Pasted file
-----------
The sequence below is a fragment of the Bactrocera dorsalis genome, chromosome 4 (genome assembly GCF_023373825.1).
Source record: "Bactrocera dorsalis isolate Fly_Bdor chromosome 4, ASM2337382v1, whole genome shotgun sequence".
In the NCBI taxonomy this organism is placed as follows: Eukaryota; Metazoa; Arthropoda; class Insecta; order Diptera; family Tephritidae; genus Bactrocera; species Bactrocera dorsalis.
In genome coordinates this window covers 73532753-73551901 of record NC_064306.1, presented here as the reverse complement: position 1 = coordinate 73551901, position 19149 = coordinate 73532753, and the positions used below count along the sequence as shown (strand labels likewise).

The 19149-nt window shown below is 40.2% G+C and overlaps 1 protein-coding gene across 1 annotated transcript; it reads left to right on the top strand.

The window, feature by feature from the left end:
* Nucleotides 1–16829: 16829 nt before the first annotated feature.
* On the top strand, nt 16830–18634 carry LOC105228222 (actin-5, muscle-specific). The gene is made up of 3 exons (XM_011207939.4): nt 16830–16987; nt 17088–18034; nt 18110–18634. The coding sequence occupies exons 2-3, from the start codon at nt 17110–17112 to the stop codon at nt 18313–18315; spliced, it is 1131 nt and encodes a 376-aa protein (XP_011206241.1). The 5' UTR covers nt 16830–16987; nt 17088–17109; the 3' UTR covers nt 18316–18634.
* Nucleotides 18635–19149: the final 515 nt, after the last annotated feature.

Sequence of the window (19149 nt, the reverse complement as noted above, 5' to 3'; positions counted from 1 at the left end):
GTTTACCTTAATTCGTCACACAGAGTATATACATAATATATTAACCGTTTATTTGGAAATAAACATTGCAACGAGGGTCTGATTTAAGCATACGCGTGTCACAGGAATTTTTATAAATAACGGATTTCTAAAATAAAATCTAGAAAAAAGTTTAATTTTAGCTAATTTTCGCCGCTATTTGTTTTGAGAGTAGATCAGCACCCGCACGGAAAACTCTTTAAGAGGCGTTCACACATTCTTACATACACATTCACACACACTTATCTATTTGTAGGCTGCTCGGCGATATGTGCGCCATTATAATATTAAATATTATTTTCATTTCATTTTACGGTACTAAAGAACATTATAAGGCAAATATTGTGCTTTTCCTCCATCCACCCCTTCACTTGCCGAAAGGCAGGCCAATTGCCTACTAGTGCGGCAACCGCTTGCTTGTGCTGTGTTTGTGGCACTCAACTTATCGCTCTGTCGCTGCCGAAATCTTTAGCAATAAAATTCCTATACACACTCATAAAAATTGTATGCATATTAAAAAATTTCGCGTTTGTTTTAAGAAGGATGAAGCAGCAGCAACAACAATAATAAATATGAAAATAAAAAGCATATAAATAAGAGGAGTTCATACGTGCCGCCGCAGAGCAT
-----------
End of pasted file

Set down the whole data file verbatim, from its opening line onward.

The sequence below is a fragment of the Bactrocera dorsalis genome, chromosome 4 (genome assembly GCF_023373825.1).
Source record: "Bactrocera dorsalis isolate Fly_Bdor chromosome 4, ASM2337382v1, whole genome shotgun sequence".
In the NCBI taxonomy this organism is placed as follows: Eukaryota; Metazoa; Arthropoda; class Insecta; order Diptera; family Tephritidae; genus Bactrocera; species Bactrocera dorsalis.
In genome coordinates this window covers 73532753-73551901 of record NC_064306.1, presented here as the reverse complement: position 1 = coordinate 73551901, position 19149 = coordinate 73532753, and the positions used below count along the sequence as shown (strand labels likewise).

The 19149-nt window shown below is 40.2% G+C and overlaps 1 protein-coding gene across 1 annotated transcript; it reads left to right on the top strand.

The window, feature by feature from the left end:
* Nucleotides 1–16829: 16829 nt before the first annotated feature.
* On the top strand, nt 16830–18634 carry LOC105228222 (actin-5, muscle-specific). The gene is made up of 3 exons (XM_011207939.4): nt 16830–16987; nt 17088–18034; nt 18110–18634. The coding sequence occupies exons 2-3, from the start codon at nt 17110–17112 to the stop codon at nt 18313–18315; spliced, it is 1131 nt and encodes a 376-aa protein (XP_011206241.1). The 5' UTR covers nt 16830–16987; nt 17088–17109; the 3' UTR covers nt 18316–18634.
* Nucleotides 18635–19149: the final 515 nt, after the last annotated feature.

Sequence of the window (19149 nt, the reverse complement as noted above, 5' to 3'; positions counted from 1 at the left end):
GTTTACCTTAATTCGTCACACAGAGTATATACATAATATATTAACCGTTTATTTGGAAATAAACATTGCAACGAGGGTCTGATTTAAGCATACGCGTGTCACAGGAATTTTTATAAATAACGGATTTCTAAAATAAAATCTAGAAAAAAGTTTAATTTTAGCTAATTTTCGCCGCTATTTGTTTTGAGAGTAGATCAGCACCCGCACGGAAAACTCTTTAAGAGGCGTTCACACATTCTTACATACACATTCACACACACTTATCTATTTGTAGGCTGCTCGGCGATATGTGCGCCATTATAATATTAAATATTATTTTCATTTCATTTTACGGTACTAAAGAACATTATAAGGCAAATATTGTGCTTTTCCTCCATCCACCCCTTCACTTGCCGAAAGGCAGGCCAATTGCCTACTAGTGCGGCAACCGCTTGCTTGTGCTGTGTTTGTGGCACTCAACTTATCGCTCTGTCGCTGCCGAAATCTTTAGCAATAAAATTCCTATACACACTCATAAAAATTGTATGCATATTAAAAAATTTCGCGTTTGTTTTAAGAAGGATGAAGCAGCAGCAACAACAATAATAAATATGAAAATAAAAAGCATATAAATAAGAGGAGTTCATACGTGCCGCCGCAGAGCAT